The determination of the distance that the relativistic particles travel behind the shock front before losing most of their energy, was a crucial parameter in shockinjet models. Björnsson & Aslaksen (2000) presented a more accurate derivation of this distance than previous works, including the possibility of multiple Compton scattering (in the Thompson regime) during the first rising phase of the flare. In the case of first order Compton scattering, the evolution of the first stage was predicted to be less abrupt when compared to Marscher & Gear (1985). Therefore the existence of a synchrotron stage was no longer needed. The evolution of the turnoverflux density, ν_{m}, and the turnover frequency, S_{m}, with distance (or time) is given, within this model, by: assuming no changes in the Doppler factor and constant velocity of the shocked particles. Using the same set of parameters as in Table 4 leads to n_{1} = −0.9 and f_{1} = 0.3, resulting in a less steep slope ϵ_{1} = f_{1}/n_{1} = −0.3 in the ν_{m} − S_{m}plane which is flatter than in Marscher & Gear (1985) case.
4. Results
The spectral evolution of the 2006 radio flare in CTA 102 is presented in the turnover frequencyturnover flux density (ν_{m} − S_{m}) plane, shown in Fig. 4. Figures 5 and 6 display the time evolution of the spectral parameters (ν_{m},S_{m},α_{0}, and α_{t}).
Fig. 4 The 2006 radio flare in the turnover frequencyturnover flux density plane. The time labels indicate the time evolution and the temporal position of local and global extrema in the spectral evolution. 

Open with DEXTER 
Different stages of the spectral evolution and their characteristics.
In the next paragraphs, we summarize the evolution of the event in the turnover frequencyturnover flux density plane and compare it with the standard shockinjet model (Marscher & Gear 1985) and later modifications to it (Björnsson & Aslaksen 2000). This information is also summarized in Table 5.
The flare started around 2005.6 with a high turnover frequency (ν_{m} ~ 200 GHz) and a low turnover flux density (S_{m} ~ 3 Jy). During the first 0.2 yr, the turnover flux density, S_{m}, increased, reaching S_{m} ~ 8.4 Jy, while the turnover frequency decreased to ν_{m} ~ 110 GHz. The slope of the optically thick part of the spectrum, represented by α_{t}, steepened (0.33 to 0.78), while the optically thin spectral index, α_{0}, steepened during the first 0.05 yr and flattened (− 1.8 to − 1.02) afterwards. The large uncertainties of the optically thin spectral index, α_{0}, are due to the lack of data points beyond 340 GHz. The exponential relation between the turnover flux density, S_{m} and the turnover frequency, ν_{m}, (, see Sect. 3.2), led to a value of ϵ = −1.21 ± 0.22.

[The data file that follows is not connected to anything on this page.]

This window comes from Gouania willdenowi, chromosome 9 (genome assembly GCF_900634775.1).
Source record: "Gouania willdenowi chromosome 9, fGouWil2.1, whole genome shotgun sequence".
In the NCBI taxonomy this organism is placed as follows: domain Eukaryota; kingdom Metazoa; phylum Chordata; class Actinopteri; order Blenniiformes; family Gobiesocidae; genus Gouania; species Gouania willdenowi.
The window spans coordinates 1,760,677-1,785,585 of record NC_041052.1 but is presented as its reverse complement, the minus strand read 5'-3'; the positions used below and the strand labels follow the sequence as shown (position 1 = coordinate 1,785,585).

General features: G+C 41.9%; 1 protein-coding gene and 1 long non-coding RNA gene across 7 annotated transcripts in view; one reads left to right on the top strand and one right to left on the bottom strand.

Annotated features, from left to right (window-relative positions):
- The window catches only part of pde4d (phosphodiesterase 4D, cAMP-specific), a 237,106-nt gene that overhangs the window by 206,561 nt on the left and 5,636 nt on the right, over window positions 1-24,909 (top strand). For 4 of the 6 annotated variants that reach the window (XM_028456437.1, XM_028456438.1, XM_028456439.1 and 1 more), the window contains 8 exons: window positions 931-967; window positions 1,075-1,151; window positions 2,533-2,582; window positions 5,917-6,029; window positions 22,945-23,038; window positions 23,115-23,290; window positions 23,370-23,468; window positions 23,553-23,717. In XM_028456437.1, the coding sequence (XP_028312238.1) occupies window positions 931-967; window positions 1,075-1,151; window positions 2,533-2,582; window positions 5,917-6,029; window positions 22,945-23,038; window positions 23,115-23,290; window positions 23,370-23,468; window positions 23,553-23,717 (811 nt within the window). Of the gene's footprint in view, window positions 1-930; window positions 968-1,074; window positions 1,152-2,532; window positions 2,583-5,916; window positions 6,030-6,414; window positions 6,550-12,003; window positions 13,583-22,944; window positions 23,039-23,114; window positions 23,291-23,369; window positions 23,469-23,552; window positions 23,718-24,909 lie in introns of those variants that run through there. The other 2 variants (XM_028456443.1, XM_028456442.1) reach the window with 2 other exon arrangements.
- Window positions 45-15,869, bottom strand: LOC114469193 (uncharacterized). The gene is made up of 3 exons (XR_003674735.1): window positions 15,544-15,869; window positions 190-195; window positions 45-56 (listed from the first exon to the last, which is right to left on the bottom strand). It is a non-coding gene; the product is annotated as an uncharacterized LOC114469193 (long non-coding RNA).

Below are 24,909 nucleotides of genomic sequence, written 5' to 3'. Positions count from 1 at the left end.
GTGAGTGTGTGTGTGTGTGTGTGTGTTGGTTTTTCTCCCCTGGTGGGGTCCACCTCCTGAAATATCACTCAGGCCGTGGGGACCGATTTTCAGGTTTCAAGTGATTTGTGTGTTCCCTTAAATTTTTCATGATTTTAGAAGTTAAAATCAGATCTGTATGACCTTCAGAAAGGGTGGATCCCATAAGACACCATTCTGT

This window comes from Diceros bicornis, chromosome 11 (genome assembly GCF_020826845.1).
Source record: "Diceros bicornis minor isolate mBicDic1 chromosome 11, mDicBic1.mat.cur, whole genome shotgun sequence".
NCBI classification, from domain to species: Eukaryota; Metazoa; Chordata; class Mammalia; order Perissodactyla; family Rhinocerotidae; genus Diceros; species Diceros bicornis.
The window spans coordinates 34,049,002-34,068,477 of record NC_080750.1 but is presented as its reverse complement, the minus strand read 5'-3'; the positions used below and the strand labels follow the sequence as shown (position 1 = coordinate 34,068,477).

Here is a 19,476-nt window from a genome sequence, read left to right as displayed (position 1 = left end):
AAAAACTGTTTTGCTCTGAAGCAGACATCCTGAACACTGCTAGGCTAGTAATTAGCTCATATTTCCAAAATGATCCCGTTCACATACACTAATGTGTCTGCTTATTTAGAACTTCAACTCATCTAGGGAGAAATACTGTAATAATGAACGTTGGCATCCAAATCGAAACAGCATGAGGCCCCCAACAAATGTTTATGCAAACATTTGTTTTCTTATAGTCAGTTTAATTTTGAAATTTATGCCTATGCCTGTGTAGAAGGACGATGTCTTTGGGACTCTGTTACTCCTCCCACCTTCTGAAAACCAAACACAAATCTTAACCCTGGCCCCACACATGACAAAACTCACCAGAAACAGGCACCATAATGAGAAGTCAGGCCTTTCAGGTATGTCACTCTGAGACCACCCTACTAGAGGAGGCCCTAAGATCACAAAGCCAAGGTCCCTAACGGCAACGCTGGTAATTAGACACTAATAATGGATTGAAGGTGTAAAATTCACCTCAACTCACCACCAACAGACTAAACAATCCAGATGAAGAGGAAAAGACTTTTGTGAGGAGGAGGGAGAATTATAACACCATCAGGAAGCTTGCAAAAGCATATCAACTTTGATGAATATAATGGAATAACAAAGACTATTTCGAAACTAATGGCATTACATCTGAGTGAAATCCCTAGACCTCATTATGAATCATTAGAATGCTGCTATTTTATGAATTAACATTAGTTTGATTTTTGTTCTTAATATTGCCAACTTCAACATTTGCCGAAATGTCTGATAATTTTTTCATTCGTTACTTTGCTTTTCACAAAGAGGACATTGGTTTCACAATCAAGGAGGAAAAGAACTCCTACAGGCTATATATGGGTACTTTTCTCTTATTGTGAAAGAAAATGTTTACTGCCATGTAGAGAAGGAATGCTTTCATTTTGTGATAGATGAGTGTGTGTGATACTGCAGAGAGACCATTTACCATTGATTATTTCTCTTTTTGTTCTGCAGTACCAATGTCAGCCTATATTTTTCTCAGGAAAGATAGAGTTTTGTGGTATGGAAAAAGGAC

Fig. 5 Temporal evolution of the 2006 radio flare: top turnover frequency and bottom turnover flux density. The dashed vertical lines correspond to the time labels in Fig. 4 and indicate the extrema in the evolution. 

Open with DEXTER 
As mentioned in Sect. 3, the dominant loss mechanism during the first stage of flare (increasing turnover flux density while the turnover frequency was decreasing) was Compton scattering. Marscher & Gear (1985) predicted a value of ϵ = −5/2, whereas Björnsson & Aslaksen (2000) derived ϵ = −0.43 using a modified expression for the shock width (both assumed s = 2.4 and b = 1). The obtained value of ϵ = −1.21 ± 0.22 was in between these two values, but it is impossible to reproduce using the approach of Björnsson & Aslaksen (2000).
During the time interval between 2005.8 and 2006.0, involving 0.2 yr, the turnover flux density and turnover frequency decreased to S_{m} ~ 6.2 Jy and to ν_{m} ~ 62 GHz, respectively. The slope in the ν_{m} − S_{m}plane changed to ϵ = 0.77 ± 0.11. The average optically thick spectral index reached a value α_{t} ~ 0.82 ± 0.17 while the optically thin spectral index, α_{0}, continued rising to −0.22. This behavior of the turnover values fits well in the adiabatic stage in the shockinjet model. For this stage Marscher & Gear (1985) derived an exponent ϵ = 0.69 (assuming s = 3), which is well within our value.
However, the increase of the turnover flux density starting in 2006.0, which reached a peak value of S_{m} ~ 8.5 Jy in 2006.3, cannot be explained within the frame of the shockinjet model. Its behavior, though, resembles that expected from a Compton stage (ϵ = −0.99 ± 0.46). The spectral indices during this stage were roughly constant, α_{t} = 1.33 ± 0.27 and α_{0} = −0.26 ± 0.13.
Fig. 6 Temporal evolution of the optically thin (α_{0}, top) and thick (α_{t}, bottom) spectral indices for 2006 radio flare. The dashed vertical lines corresponds to the time labels in Fig. 4 and indicate the extrema in the evolution. 

Open with DEXTER 
After 2006.3, the turnover flux density and turnover frequency decreased. This last phase could be understood as an adiabatic stage and the power law fit in the ν_{m} − S_{m}plane led to an ϵ = 1.24 ± 0.10. The optically thin spectral index was nearly constant, α_{0} = −0.46 ± 0.21 while the evolution of the optically thick spectral index, α_{t}, could be divided into two parts: α_{t} = 0.96 ± 0.28 until 2006.5 and α_{t} = 0.26 ± 0.18 after.
Our results show no evidence for a synchrotron stage, characterized by a nearly constant turnover flux density, S_{m}, while the turnover frequency, ν_{m}, is decreasing (ϵ = −0.05 for s = 2.4 and b = 1, Marscher & Gear 1985).